At the very beginning of Kinsu, when I just quit my job few years ago and began networking, telling whoever wanted to hear that I was going to launch a fashionable accessory line recycling denim from old jeans, people would lose interest the moment I would say “recycling.” It was as if the idea of recycling clothes somehow categorized me as a patchwork enviro-freak who only sells her wares over the Christmas holidays to make some extra money from her “pastime.” …. Which I kinda was when I think about it …and well in fact still is! but that is not the point;) Bottom line is I stopped using the word “recycling” since it no longer seemed inspirational.

I then started talking about “upcycling,” defining myself as a “denim upcycler” paying tribute to the most cherished fabric in the world. Finally, people were intrigued.

Although upcycling is a form of recycling and stands in the same family, there are nuances interesting to point out. I’ll happily clarify those because to elevate the discussion about sustainability we most understand nuances and describe what we do using the proper words:) Let me guide you through.


 Ian Berry on his latest #denimwork at the Children’s Museum of the Arts in Manhattan: the Secret Garden

Upcycling is a ‘high-end’ version of recycling that occurs via artistic inspiration. Upcycling is about reimagining, some might call it ”creative recycling”. 

Recycling of a material, in the strictest sense, would produce a fresh supply of the same material. If it’s down grade the integrity of the material purist would then call it downcyling.


Upcycled denim Kinsu products

Upcycling is all about removing the material from its original context and enabling a future use that upgrades its value.

Recycled (or downcycle) denim insolation Blue Jeans Go Green™ program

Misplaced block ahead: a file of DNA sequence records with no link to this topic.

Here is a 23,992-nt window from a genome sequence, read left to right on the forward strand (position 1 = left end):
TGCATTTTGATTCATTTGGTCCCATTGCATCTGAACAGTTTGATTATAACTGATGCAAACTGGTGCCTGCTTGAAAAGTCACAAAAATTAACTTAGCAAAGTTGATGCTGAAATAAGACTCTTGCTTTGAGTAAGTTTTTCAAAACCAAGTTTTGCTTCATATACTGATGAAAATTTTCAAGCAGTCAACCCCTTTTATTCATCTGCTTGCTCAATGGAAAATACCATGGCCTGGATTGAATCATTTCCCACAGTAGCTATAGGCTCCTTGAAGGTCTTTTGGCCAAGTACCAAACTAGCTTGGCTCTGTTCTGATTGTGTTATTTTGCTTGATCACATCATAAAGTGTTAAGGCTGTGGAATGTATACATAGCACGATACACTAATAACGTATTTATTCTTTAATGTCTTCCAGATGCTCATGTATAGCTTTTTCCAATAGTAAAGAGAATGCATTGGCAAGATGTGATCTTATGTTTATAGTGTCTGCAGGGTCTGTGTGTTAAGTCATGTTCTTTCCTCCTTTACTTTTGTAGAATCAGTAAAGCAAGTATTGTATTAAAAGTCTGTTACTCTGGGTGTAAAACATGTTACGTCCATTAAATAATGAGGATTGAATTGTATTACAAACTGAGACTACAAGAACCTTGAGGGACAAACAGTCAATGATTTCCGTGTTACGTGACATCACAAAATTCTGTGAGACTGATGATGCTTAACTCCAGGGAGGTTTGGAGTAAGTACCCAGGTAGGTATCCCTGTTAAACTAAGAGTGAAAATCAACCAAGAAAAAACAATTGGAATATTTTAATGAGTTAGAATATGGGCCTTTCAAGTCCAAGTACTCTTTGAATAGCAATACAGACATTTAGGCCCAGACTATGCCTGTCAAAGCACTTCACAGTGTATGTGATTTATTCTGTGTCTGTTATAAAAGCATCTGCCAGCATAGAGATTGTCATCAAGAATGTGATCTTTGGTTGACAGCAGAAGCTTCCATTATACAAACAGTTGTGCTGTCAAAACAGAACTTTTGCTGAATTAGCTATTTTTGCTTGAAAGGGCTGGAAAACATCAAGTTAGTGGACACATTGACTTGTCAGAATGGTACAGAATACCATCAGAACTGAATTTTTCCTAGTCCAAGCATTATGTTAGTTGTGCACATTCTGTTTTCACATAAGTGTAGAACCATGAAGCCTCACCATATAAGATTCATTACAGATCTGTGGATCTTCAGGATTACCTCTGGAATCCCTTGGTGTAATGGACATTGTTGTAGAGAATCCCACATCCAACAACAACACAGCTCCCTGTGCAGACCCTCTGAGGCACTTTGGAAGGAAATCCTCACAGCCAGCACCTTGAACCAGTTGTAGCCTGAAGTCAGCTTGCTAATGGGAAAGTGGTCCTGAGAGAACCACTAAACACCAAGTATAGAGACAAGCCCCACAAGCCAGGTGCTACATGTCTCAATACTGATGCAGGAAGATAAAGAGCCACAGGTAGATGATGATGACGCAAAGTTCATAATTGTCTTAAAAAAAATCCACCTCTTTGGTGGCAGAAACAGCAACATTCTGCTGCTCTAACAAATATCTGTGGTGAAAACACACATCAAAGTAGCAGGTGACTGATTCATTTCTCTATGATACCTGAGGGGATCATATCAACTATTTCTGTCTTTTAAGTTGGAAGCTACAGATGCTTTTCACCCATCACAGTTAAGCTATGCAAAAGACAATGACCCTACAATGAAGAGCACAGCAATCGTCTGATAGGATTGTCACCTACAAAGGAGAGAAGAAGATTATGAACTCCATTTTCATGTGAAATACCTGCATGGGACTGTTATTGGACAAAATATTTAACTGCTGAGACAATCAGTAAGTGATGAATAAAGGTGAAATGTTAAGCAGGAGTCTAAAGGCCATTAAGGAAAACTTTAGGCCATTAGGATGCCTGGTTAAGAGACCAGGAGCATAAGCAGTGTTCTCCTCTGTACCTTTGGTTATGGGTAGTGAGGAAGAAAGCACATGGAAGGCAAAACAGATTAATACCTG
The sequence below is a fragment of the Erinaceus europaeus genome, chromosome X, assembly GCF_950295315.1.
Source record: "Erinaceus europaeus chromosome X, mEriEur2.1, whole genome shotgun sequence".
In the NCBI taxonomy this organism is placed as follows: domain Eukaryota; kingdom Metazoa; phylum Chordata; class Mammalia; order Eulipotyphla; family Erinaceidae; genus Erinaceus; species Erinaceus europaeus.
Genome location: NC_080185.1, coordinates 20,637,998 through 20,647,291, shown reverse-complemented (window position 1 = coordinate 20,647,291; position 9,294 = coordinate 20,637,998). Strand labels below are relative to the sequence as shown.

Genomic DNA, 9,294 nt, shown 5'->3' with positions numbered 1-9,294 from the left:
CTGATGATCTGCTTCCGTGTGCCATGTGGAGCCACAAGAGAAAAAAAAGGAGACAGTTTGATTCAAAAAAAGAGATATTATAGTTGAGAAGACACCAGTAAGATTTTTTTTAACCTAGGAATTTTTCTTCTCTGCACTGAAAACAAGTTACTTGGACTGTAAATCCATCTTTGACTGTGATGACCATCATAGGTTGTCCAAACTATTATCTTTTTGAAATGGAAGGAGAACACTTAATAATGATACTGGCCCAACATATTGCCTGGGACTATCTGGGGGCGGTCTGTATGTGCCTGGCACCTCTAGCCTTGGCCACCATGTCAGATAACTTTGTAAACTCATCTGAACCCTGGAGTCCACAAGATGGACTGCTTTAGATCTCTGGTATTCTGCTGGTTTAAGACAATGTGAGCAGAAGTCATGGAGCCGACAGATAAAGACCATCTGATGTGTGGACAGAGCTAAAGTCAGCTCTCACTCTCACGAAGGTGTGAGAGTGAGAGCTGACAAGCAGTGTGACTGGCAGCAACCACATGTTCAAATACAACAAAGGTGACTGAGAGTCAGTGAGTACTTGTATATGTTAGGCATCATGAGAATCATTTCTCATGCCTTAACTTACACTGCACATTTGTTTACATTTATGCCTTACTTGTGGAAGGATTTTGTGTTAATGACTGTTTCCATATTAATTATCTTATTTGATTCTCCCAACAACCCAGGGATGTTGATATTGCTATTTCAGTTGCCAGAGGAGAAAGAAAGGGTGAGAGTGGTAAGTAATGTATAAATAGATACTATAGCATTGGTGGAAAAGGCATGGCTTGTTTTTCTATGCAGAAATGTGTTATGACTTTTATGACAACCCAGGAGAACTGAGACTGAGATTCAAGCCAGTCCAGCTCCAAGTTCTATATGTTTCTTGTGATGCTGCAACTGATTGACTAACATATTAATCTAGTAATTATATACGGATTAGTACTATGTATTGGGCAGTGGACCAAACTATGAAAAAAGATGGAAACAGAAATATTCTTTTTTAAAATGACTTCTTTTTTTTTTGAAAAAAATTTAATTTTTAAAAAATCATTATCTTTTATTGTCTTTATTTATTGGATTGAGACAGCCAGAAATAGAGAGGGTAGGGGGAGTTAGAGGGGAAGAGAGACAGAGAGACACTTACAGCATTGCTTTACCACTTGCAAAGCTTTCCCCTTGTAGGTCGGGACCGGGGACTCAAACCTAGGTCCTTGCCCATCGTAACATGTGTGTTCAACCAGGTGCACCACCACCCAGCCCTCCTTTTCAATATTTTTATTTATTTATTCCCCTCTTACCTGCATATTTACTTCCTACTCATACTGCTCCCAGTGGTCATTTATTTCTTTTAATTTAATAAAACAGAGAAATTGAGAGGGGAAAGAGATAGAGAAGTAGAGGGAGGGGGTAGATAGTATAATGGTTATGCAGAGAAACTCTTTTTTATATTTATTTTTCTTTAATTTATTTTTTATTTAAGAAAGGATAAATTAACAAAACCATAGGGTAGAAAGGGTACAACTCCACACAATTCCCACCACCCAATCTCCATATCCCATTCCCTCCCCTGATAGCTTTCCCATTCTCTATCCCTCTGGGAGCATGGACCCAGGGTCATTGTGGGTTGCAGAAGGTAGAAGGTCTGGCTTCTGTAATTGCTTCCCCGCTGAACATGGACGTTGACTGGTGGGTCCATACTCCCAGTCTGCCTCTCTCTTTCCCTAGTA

Recycling is the process of turning waste and using them to form another product that is often of lesser quality. For example, this denim housing insolation.


Kinsu sewing pattern

Upcycling is a handmade process and the result of labor and craftmanship. Upcycled products are uniques, made in small series and exclusives.

Recycling implies standardise larger scale manufacturing production and an industrial process.


Recycling process requires a considerable amount of energy. Less than processing raw material that is a given but way more than upcycling. Also it is not rare that discarded goods are sent around the globe to recycled and sold back once the process done.

Upcycling process requires a very small amount of energy if we talk about electricity and fuel but will for sure require a big amount of human energy and passion:) Plus upcycling mainly take place locally where the discarded goods have been used.


Upcycled goods is labor intensive and take time to make. If it is execute with decent working wages and condition, the product will be expensive. One of a kind also has it’s cost.

Recycled goods although often more expensive then the one made with raw material will still be cheaper than the upcycled product as they are produce in larger scale production.


Upcycling is clever and cleverness surprises and fascinates people. I feel customers are slowly becoming feed up and tired of seeing same but slightly different products in same but slightly different stores. Uniqueness surprises people, make them smile, and bring them to engage with you. Countless customers were astonished when they learned that my products are made from preloved jeans. I continue to receive messages from customers that want to drop by my studio because they have collected bags of old jeans for me. People feel inspired, so they want to be involved in the process. With my customers suddenly starting to become my raw material suppliers, a fascinating loop was created between my customers and my supply chain.

Upcycled denim Kinsu dress


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